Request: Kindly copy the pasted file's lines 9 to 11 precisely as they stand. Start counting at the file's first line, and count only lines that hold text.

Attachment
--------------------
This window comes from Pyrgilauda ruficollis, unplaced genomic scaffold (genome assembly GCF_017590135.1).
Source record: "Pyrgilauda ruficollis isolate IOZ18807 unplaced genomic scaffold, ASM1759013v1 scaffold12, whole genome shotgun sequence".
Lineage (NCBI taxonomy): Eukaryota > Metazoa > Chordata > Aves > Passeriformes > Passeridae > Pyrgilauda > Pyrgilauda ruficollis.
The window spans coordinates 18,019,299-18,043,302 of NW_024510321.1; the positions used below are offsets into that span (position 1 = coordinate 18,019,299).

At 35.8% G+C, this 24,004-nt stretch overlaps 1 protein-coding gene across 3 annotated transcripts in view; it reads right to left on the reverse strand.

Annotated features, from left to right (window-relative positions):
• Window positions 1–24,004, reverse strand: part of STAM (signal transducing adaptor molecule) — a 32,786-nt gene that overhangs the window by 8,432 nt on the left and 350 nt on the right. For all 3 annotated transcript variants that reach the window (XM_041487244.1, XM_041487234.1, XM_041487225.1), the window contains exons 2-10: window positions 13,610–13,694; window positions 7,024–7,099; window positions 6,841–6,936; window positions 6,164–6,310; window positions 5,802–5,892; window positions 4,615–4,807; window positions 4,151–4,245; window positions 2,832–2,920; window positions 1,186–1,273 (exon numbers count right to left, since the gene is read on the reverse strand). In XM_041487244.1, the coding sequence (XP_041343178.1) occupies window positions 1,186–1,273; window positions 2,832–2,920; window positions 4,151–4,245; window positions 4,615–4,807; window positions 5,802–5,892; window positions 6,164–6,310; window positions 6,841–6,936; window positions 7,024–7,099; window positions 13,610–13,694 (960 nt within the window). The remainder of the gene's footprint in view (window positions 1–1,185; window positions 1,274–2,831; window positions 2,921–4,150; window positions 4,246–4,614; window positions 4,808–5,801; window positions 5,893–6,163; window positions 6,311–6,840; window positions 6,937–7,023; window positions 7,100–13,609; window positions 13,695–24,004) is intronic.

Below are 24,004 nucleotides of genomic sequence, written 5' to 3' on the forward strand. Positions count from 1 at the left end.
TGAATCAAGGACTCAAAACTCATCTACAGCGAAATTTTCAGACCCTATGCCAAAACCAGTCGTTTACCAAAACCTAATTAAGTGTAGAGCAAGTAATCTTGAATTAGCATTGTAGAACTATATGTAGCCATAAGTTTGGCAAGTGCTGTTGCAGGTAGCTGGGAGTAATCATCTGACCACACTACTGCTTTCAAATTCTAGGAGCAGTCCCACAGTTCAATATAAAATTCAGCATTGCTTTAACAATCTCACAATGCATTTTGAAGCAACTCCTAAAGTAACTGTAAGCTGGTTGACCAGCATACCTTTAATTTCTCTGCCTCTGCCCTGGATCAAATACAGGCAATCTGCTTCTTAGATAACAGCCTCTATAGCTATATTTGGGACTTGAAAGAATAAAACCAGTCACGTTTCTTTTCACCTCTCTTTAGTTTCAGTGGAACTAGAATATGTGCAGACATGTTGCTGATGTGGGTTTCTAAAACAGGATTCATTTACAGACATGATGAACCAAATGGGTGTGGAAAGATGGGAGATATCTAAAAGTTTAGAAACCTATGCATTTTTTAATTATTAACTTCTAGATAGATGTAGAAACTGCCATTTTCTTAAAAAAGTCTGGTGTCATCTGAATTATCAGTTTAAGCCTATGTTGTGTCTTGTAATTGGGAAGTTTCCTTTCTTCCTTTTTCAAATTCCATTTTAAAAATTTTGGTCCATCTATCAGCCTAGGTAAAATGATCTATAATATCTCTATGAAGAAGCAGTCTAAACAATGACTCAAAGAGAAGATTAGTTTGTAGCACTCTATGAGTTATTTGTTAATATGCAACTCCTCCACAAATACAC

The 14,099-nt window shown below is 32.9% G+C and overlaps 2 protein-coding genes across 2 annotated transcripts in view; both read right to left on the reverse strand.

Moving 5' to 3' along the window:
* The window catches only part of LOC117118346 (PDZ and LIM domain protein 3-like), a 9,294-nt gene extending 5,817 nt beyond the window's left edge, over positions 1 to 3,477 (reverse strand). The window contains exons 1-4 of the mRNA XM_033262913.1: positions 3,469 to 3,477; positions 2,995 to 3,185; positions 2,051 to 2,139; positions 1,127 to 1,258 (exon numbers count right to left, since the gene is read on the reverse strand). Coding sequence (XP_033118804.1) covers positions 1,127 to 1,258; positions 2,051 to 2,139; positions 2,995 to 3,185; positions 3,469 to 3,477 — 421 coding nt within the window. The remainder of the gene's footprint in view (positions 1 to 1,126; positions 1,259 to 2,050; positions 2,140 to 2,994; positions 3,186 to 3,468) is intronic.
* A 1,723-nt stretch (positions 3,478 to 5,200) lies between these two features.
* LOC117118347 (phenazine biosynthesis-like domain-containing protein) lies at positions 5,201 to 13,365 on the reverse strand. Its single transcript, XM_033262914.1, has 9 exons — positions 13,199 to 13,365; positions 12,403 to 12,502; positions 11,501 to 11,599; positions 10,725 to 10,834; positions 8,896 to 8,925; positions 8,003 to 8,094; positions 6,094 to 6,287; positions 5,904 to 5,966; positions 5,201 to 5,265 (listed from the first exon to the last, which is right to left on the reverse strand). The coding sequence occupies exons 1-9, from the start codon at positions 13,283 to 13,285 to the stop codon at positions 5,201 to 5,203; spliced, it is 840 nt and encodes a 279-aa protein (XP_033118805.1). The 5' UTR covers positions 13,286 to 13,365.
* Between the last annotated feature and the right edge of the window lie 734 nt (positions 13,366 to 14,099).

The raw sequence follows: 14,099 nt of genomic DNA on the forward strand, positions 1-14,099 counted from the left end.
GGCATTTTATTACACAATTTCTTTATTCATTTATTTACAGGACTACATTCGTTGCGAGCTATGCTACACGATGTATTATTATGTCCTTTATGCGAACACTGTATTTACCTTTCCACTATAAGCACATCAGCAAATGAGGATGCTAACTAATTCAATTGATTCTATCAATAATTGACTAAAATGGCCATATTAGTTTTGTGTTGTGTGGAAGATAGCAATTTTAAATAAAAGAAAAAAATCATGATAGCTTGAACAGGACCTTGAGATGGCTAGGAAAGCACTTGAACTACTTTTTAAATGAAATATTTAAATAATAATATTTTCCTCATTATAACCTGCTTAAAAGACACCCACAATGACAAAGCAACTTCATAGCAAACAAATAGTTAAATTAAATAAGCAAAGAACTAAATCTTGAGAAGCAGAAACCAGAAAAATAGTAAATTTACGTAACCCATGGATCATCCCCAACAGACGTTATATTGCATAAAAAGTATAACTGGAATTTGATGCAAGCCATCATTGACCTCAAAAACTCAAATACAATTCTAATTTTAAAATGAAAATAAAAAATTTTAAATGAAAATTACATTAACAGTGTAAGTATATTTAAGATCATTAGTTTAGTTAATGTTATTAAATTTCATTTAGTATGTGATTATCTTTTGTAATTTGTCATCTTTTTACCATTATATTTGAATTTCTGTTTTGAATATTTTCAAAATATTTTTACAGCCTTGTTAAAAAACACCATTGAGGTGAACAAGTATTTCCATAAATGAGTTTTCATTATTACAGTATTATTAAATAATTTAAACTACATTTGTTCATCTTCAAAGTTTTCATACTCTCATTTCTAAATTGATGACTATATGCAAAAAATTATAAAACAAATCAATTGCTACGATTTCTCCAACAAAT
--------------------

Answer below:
TGAATCAAGGACTCAAAACTCATCTACAGCGAAATTTTCAGACCCTATGCCAAAACCAGTCGTTTACCAAAACCTAATTAAGTGTAGAGCAAGTAATCTTGAATTAGCATTGTAGAACTATATGTAGCCATAAGTTTGGCAAGTGCTGTTGCAGGTAGCTGGGAGTAATCATCTGACCACACTACTGCTTTCAAATTCTAGGAGCAGTCCCACAGTTCAATATAAAATTCAGCATTGCTTTAACAATCTCACAATGCATTTTGAAGCAACTCCTAAAGTAACTGTAAGCTGGTTGACCAGCATACCTTTAATTTCTCTGCCTCTGCCCTGGATCAAATACAGGCAATCTGCTTCTTAGATAACAGCCTCTATAGCTATATTTGGGACTTGAAAGAATAAAACCAGTCACGTTTCTTTTCACCTCTCTTTAGTTTCAGTGGAACTAGAATATGTGCAGACATGTTGCTGATGTGGGTTTCTAAAACAGGATTCATTTACAGACATGATGAACCAAATGGGTGTGGAAAGATGGGAGATATCTAAAAGTTTAGAAACCTATGCATTTTTTAATTATTAACTTCTAGATAGATGTAGAAACTGCCATTTTCTTAAAAAAGTCTGGTGTCATCTGAATTATCAGTTTAAGCCTATGTTGTGTCTTGTAATTGGGAAGTTTCCTTTCTTCCTTTTTCAAATTCCATTTTAAAAATTTTGGTCCATCTATCAGCCTAGGTAAAATGATCTATAATATCTCTATGAAGAAGCAGTCTAAACAATGACTCAAAGAGAAGATTAGTTTGTAGCACTCTATGAGTTATTTGTTAATATGCAACTCCTCCACAAATACAC

The 14,099-nt window shown below is 32.9% G+C and overlaps 2 protein-coding genes across 2 annotated transcripts in view; both read right to left on the reverse strand.

Moving 5' to 3' along the window: